Roddie Sloane. Is Scottish and provides sea urchins to the world’s best chefs and restaurants. He lives in the Arctic Circle which is on the coast of Norway. He hand dives for green sea urchins in the icy water. He then provides them to chefs like Rene Redxepi, Magnus Nilsson and Esben Holmboe Bang.
Seasons. Sea urchins are not necessarily best to eat in the winter months. The type of sea urchins that are caught and prepared in each location are based upon seasonal availability. In Japan both Ezobafun and Kita Murasaki Uni are summer sea urchins and caught between March and August and June and August respectively. At Sea Urchin Harvest we dive the Centro Urchin (Centrostephanus) which is a long-spine urchin which can get up to 30 centimetres in diameter. This type of Urchin can form extensive Urchin barrens and are generally located on rocky reefs, in shallow reef habitat. The Centro Urchin is a native species of New South Wales (NSW) but has grown in population along the East Coast of Australia and can now be found as far down as Port Davey on the South West coast of Tasmania. The delicate but large Sea Urchin Roe have maximum natural sweetness which is unique to the NSW South Coast. The best months to dive for Sea Urchin Roe along this coastline is generally from December through to June, when the Roe is large and is at its peak flavor.
Tasmania. In Tasmania scientists are encouraging sea urchin fishing as a way of eco-culinary activism. The sea urchins in Australia bring havoc to the coasts by eating all the kelp which in turn drastically reduces the numbers of lobsters and abalones.
USA. The fishing of sea urchins takes places on both the East and West Coast of America. On the Set Coast, particularly in Maine, Boston the Bafun Uni is caught. On the West Coast between Santa Barbara and Mendocino in California the Amerika-Mursaki Uni is caught. The sea urchin fishing industry in America dates back to the end of the 1980’s however all of the sea urchins would be exported to Japan.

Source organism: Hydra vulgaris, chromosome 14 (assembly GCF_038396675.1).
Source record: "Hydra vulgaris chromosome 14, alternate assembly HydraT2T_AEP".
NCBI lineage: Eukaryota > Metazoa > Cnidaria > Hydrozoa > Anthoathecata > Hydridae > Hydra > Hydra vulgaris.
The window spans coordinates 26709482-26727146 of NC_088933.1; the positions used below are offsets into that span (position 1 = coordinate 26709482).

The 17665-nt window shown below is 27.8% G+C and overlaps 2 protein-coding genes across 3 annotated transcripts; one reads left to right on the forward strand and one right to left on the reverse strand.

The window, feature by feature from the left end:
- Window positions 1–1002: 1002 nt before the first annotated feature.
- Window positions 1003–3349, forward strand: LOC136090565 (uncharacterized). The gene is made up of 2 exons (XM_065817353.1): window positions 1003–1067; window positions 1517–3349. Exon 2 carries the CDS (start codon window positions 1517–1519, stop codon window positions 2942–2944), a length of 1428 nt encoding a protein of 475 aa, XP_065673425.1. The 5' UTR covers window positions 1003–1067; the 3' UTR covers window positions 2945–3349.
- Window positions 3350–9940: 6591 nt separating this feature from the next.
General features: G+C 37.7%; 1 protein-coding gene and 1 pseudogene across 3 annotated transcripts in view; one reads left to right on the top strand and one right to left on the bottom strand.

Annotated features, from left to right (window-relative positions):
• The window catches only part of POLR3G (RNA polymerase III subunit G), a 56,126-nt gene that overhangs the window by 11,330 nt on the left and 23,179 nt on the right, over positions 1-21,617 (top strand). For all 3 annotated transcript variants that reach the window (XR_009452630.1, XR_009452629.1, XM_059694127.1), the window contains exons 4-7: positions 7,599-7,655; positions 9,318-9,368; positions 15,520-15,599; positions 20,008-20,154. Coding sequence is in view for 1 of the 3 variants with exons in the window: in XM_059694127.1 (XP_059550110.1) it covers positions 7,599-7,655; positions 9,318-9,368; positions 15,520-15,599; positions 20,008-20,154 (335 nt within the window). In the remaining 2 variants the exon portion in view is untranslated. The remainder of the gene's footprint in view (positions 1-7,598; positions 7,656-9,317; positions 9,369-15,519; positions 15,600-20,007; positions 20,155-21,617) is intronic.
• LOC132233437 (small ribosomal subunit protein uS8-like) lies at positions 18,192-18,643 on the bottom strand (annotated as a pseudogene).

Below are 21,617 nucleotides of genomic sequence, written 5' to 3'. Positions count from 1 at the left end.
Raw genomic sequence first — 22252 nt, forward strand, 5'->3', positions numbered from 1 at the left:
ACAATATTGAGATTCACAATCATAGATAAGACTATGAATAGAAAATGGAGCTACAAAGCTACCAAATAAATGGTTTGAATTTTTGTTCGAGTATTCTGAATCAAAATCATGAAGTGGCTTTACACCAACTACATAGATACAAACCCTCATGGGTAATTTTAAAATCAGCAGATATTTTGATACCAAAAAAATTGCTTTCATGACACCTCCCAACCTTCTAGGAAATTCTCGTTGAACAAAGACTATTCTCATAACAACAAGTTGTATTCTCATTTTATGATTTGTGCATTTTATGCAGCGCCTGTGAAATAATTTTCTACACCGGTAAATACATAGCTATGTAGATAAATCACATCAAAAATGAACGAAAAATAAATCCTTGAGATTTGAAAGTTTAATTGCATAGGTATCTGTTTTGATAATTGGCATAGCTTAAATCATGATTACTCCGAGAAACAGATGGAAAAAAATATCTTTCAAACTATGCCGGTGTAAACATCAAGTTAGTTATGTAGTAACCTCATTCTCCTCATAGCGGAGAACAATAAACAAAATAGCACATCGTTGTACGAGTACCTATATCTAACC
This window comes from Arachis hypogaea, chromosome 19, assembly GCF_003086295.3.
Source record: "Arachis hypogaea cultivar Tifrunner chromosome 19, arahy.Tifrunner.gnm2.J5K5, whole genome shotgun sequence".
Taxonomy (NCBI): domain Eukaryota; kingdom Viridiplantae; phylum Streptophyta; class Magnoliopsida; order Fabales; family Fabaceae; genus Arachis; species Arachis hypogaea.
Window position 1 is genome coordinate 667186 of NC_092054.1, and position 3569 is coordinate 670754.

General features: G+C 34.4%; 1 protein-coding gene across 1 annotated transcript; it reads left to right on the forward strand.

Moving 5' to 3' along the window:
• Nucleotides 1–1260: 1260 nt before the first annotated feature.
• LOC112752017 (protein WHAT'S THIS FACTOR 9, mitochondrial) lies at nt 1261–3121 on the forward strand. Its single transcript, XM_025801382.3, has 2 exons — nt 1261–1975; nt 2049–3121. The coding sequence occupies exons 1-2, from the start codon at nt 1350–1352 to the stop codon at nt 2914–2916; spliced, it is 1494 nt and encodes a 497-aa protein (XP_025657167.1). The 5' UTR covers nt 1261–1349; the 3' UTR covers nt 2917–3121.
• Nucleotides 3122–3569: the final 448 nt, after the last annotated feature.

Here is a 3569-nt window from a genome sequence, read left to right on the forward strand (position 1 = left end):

Vietnamese Cooking. In Phu Quoc in Vietnam sea urchins are a speciality. Sea urchins are grilled in their shells above a charcoal fire. The flesh is then seasoned with lime, spring onions, salt and crushed peanuts.
Work. The process of cleaning sea urchin is quite a process and does require some work. To start, you crack the shell open in half and remove the lobes. Then you need to rinse the lobes in salty water. Discard of any of the extra shell and inners. You can remove the excess water by resting the lobes on paper towel. Be careful with the lobes as they are very delicate. When removing from the paper towel be careful not to damage them.
XX/XY. The gender of sea urchins is determined by examining the lobes. Males tend to have less water content and their lobes are a more vibrant colour. They also tend to stay fresher for longer. The females have paler lobes. They are softer and therefore easier to melt, therefore they do not keep as long as males, however, they are tastier.
Yellow Gonads. Inside the sea urchins, the gonads are the only edible part. They are referred to as ‘lobes’ or ‘roe’. The colour of the gonads depends on the type of species, the gender as well as the diet of the sea urchin.
Zinc. Sea urchins are not only rich in flavour, but they are also a great source of vitamins like zinc and fatty acids.
About Sea Urchin Harvest
Sea Urchin Harvest sells premium Sea Urchin Uni & Sea Urchin Roe from Australia’s iconic east coast. All of our Uni is caught fresh and delivered fresh to you! If you have any questions about ordering Sea Urchin Uni for your commercial business please get in contact via the Contact Us Page or alternatively call us on 0414 441 136.